The Malik Report
by George Malik on 08/19/13 at 02:03 AM ET
I'm posting this in my blog as opposed to KK Hockey because it may or may not be a touchy subject, and as it may or may not be hockey-related. Russia's strict anti-homosexuality laws will make the 2014 Olympics in Sochi both an inherently political place and very possibly a place where those who speak out against or publicly protest those laws (especially in a provocative manner) could be detained and/or expelled from the country, if not tried and jailed.
This past week, at the World Track and Field Championships in Moscow, Swedish high-jumper Emma Green Tregaro courted controversy, something of a scolding from Russian pole-vaulter Yelena Isinbayeva and then threats of being kicked out of the events for violating codes of conduct, all because she painted her nails in "rainbow" colors.
In Sochi, it's entirely possible that athletes and fans attending the games who make more inflammatory public shows of support for the LGBT community may face some sort of Pussy Riot-style show trial, and as such, personalities like George Takei and Stephen Fry have suggested that the games simply either be "boycotted" or moved to Vancouver--which, as the National Post's Bruce Arthur noted, is impossible because Vancouver's Olympic Village was converted into private housing, some venues no longer exist and it's plain old impossible to coordinate the world's largest sporting event moving to the other side of the world six frickin' months before it takes place.
All of that being said, Henrik Zetterberg's statements suggesting that Russia's anti-homosexuality laws are "awful" was perhaps the tip of the hockey community's iceberg of disapproval for said laws (which, as MLive's Ansar Khan noted, will indeed apply to all foreigners in Sochi), and the NHLPA's involvement with the You Can Play Project ensures that athletes will continue to speak out against the laws and test the boundaries thereof (which isn't a bad thing).
USA Today's Kevin Allen spoke to Patrick Burke, You Can Play's founder, about a potential Olympic boycott and the education of athletes as to what they can and cannot say and do before they head to Sochi, and Burke suggested that a boycott's unnecessary...
"A boycott won't change anything. It's not like the Russians are going to say: 'You are right -- these laws are terrible.' The laws are going to remain in place if there is a boycott," Burke told USA TODAY Sports. "It's going to be a two-day story, maybe a week, if there is a boycott. But if we go, and then we have athletes and people talking about this on a daily basis for three straight weeks, it's way more valuable to the LGBT (lesbian/gay/bisexual/transgender) community."
And I'd imagine that more than hockey players will lean upon You Can Play to figure out how they can show their distaste for the laws without scuttling their countries' Olympic bids:
Burke said he has informed USA Hockey and Hockey Canada that he is available to talk to their players about what is happening in Russia.
"We received positive responses from both groups, so I anticipate that there will be some way we will be involved to let athletes know what they are getting into," Burke said. "I will tell them what their options are when they have boots on the ground there."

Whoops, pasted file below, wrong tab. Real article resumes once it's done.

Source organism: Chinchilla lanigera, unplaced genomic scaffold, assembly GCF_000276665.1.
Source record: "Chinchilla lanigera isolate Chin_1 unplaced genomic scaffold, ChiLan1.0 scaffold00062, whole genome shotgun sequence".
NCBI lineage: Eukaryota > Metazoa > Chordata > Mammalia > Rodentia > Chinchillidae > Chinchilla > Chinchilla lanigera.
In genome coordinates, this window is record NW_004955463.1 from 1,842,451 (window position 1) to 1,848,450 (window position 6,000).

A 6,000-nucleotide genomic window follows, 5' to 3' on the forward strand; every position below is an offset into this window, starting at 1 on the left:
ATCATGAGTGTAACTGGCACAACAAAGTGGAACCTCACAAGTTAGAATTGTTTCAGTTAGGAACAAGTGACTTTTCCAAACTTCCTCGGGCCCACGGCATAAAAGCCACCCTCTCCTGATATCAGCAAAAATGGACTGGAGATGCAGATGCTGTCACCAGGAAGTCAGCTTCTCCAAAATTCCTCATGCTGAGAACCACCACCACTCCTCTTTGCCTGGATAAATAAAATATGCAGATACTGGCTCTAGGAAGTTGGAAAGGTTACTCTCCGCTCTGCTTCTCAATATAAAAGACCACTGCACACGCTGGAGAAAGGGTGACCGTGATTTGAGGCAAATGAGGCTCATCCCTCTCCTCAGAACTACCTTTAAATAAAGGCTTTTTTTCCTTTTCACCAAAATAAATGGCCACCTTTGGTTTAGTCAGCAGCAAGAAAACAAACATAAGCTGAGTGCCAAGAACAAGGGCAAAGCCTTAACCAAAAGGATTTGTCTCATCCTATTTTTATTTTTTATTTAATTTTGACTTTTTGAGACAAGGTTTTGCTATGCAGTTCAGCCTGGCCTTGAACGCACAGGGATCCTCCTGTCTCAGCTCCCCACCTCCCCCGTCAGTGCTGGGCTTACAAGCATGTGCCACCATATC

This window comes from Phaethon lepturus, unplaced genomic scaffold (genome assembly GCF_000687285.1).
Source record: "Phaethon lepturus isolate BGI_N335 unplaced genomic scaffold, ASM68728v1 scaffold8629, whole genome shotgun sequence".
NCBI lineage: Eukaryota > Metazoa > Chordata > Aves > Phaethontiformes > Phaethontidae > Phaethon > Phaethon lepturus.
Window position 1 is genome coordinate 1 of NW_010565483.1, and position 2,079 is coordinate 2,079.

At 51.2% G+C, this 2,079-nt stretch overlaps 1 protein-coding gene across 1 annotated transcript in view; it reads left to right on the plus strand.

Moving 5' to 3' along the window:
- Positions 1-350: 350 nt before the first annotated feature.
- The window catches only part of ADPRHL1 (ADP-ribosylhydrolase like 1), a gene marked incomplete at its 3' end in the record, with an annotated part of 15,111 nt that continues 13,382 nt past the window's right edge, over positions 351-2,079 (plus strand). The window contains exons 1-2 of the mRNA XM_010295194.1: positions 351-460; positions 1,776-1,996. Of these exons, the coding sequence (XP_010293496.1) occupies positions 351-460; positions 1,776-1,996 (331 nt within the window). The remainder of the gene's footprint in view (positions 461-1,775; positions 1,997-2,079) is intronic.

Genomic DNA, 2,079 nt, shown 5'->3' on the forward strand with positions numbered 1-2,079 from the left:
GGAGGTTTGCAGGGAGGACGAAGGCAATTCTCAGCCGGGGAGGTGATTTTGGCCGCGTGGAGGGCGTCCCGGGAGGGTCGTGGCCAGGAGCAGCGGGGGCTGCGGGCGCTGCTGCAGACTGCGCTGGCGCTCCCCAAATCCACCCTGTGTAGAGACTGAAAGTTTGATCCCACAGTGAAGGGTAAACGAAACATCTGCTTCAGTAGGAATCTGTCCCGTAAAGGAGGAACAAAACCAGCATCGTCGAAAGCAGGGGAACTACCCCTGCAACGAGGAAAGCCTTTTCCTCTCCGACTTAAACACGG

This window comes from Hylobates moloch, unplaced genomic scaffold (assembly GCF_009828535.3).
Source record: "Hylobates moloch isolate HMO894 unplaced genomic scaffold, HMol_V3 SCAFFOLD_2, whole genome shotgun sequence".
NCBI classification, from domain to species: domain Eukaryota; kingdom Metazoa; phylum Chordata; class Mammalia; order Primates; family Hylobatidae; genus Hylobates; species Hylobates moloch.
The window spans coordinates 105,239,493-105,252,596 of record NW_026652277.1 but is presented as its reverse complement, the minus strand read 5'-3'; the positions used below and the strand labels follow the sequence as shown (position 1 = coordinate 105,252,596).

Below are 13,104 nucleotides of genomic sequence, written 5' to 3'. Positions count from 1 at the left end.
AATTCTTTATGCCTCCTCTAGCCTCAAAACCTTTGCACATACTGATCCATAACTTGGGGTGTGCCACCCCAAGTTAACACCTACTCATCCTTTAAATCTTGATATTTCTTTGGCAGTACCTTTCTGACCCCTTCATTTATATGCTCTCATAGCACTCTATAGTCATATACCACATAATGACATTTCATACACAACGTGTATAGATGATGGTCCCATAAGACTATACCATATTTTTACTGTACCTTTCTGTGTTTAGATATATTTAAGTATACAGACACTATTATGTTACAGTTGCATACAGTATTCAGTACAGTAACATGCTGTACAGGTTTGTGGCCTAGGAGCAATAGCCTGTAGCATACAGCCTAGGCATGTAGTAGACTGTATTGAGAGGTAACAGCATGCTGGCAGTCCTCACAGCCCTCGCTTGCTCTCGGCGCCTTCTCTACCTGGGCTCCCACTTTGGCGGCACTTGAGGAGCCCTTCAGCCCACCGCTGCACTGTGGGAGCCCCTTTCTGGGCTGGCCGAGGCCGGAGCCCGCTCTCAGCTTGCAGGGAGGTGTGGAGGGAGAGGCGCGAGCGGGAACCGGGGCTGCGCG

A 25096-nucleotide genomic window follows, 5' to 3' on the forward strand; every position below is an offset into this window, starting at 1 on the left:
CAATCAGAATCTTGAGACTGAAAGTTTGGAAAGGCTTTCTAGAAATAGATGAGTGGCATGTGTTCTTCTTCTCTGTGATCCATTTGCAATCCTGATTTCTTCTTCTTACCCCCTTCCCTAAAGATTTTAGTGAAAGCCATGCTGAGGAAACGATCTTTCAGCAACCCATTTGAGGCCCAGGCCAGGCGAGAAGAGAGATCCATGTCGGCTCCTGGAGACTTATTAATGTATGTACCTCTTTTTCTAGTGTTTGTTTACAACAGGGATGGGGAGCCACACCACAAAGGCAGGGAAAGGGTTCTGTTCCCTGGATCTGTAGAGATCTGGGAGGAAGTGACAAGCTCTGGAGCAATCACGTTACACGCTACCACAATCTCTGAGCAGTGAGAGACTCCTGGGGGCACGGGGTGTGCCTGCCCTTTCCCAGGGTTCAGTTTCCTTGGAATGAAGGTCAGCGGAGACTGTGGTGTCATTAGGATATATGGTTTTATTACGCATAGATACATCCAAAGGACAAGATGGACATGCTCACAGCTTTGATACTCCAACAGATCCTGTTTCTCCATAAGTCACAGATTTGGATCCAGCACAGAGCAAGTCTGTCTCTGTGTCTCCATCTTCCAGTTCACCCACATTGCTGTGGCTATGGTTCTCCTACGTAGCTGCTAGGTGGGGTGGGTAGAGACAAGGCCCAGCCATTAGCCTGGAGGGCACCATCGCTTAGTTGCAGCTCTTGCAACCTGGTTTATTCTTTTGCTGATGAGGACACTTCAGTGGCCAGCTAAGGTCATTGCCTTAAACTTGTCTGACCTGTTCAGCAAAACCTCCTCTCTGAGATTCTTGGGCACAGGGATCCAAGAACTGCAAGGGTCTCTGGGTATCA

Burke said he is encouraging hockey players, most of whom will be from the NHL, to express their displeasure with the Russian laws if that's how they feel.
"The laws are absurd, insulting and shameful," Burke said. "You are talking about laws that are in a culture in Russia right now where gay people are being beaten in the street. They are being arrested. Gay parents can lose their children. You are talking about draconian laws."
During the weekend, Detroit Red Wings captain Henrik Zetterberg criticized the Russian legislation as "awful." The laws ban promotion of non-traditional sexual relations.
"There are people being beaten up or killed for being gay," Burke said. "I don't know if there is an athlete out there that would stay silent if (he or she) knew what was going on."
Allen reports that Burke's father, Brian, may end up serving as You Can Play's representative at the games as he's going to be consulting with Team USA's brass.
Regardless of where you stand on the issue, the concept of athletes and fans being fined, jailed, kicked out of the country and/or tried for their actions voicing distaste for a law which institutionalizes discrimination and criminalizes "being a certain way" is scary.
Anything that organizations like You Can Play, participating countries' Olympic organizations and participating countries' governments can do to ensure that we don't hear about people being detained, beaten or tried for anything as innocuous as wearing a rainbow flag or simply stating that they disagree with the law...Would be welcome, because the Olympics are going to be held in Sochi, come hell or high water.
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The Malik Report is a destination for all things Red Wings-related. I offer biased, perhaps unprofessional-at-times and verbose coverage of my favorite team, their prospects and developmental affiliates. I've joined the Kukla's Korner family with five years of blogging under my belt, and I hope you'll find almost everything you need to follow your Red Wings at a place where all opinions are created equal and we're all friends, talking about hockey and the team we love to follow.